Indian Country Today correspondent Joaqlin Estus first reported this news: Six Indigenous artists have won $50,000 prizes for their “bold artistic vision,” and each is honored for “inspir[ing] curiosity, empathy, and action toward building a more honest and just world.”
Cannupa Hanska Luger—who installs ceramics, video, sound, fiber, steel, and repurposed materials for “political action to communicate stories about 21st-century Indigeneity”—joins Nathan P. Jackson, Kawika Lum-Nelmida, Geo Soctomah Neptune, Delina White, and Emily Johnson.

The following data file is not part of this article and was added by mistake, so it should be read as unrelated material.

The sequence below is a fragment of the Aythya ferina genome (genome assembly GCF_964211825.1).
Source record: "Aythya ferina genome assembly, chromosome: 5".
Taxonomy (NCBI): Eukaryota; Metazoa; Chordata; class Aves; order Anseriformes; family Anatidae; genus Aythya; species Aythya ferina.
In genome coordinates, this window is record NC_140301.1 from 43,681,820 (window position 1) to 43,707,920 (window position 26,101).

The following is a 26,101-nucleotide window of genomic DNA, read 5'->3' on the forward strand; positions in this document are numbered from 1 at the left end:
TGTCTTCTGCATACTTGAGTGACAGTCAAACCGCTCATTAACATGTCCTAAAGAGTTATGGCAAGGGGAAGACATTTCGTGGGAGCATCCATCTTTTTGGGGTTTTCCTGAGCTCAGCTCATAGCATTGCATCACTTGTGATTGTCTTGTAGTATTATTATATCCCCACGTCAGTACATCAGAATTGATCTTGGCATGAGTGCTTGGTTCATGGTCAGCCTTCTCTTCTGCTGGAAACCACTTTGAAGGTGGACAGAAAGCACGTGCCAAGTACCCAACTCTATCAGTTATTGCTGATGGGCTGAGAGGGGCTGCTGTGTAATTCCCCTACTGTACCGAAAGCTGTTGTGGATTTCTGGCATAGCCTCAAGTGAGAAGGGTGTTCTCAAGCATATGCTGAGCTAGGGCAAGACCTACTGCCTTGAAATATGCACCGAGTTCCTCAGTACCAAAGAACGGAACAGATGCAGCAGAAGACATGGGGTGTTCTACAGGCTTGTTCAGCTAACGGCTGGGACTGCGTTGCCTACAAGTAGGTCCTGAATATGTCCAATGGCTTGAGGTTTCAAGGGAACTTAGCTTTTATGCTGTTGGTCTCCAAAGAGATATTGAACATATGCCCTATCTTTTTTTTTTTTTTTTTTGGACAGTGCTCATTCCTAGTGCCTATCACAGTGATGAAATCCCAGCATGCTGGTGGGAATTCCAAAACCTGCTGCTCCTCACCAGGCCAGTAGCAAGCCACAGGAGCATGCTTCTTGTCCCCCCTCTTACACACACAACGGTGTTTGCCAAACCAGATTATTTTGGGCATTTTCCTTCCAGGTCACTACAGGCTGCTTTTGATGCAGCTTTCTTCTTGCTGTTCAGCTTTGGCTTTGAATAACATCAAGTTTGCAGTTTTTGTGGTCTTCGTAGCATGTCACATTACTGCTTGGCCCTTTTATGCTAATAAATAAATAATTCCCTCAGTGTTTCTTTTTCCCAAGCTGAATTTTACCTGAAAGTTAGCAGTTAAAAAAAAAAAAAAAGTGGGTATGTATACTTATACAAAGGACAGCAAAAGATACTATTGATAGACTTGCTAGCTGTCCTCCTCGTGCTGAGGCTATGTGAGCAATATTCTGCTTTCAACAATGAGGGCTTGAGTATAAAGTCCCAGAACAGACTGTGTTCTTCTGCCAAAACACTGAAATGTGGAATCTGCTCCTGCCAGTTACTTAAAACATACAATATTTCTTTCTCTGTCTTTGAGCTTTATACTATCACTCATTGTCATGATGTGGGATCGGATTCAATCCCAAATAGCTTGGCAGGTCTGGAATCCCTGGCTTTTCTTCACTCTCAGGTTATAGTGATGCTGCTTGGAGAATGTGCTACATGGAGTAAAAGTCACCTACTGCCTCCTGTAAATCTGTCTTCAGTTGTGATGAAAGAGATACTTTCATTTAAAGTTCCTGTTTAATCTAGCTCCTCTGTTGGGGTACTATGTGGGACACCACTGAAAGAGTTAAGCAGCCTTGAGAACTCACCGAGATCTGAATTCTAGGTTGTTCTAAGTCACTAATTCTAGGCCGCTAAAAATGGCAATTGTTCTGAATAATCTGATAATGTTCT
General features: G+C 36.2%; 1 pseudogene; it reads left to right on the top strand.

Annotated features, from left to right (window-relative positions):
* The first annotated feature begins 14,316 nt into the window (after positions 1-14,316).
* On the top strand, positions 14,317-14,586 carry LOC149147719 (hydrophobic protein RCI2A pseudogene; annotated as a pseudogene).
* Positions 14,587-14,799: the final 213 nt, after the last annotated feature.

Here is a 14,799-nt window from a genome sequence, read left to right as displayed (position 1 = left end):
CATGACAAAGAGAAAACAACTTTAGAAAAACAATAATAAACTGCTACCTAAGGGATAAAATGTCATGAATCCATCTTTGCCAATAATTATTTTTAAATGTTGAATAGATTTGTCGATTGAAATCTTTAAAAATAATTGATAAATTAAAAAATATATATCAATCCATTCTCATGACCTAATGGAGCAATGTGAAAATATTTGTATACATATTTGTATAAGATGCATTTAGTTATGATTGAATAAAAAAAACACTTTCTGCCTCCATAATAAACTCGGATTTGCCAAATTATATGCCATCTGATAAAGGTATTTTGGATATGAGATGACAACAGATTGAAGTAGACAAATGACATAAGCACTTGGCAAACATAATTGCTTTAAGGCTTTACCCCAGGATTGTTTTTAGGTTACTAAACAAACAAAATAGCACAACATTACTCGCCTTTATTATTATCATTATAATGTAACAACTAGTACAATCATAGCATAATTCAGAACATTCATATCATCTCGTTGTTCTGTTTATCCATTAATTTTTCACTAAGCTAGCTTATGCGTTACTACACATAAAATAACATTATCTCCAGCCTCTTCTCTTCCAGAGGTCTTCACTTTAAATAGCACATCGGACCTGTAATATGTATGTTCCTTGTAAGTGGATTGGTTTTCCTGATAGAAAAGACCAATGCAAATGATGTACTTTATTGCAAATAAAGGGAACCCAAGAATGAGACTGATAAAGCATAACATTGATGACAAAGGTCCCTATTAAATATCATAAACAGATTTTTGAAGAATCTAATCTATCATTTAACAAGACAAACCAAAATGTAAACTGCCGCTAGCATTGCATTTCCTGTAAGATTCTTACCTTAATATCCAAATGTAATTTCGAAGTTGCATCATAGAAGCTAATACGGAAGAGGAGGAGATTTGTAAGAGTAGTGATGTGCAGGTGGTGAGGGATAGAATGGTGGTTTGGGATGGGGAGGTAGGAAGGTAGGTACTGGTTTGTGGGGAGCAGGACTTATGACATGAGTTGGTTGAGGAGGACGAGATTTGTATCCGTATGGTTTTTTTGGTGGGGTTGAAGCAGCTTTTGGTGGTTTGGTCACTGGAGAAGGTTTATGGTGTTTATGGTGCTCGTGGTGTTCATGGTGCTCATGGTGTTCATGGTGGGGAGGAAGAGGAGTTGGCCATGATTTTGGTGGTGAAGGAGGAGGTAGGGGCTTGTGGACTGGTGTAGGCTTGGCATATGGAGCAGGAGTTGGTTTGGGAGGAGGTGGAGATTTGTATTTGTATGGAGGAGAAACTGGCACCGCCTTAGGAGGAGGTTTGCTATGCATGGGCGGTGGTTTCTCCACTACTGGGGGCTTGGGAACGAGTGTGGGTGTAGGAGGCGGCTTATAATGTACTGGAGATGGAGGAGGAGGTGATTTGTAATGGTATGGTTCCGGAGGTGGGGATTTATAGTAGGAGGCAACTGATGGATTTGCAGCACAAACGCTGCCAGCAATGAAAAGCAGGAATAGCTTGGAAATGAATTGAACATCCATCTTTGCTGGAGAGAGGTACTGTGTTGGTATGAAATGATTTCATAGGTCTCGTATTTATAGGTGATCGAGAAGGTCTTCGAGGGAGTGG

As Luger notes, it’s important to see the awards in context with the outsize impact of the pandemic on Native communities: “I’ve returned to my studio practice and taken active steps to protect the health of my loved ones and our Indigenous communities who are being affected by this pandemic disproportionately.”
COVID-19 is killing one in 475 Native Americans, a higher and faster death rate than in any other community, according to new analysis by APM Research Lab published by the Guardian and posted by Mother Jones as part of our Climate Desk partnership. The pandemic’s grip makes it both harder and more urgent to surface stories of strength right now. While creative funding is by no stretch a substitute for immediate pandemic fixes, it’s an all-of-the-above effort—art as amplifier, and material medical solutions as demand—that tells the fuller picture.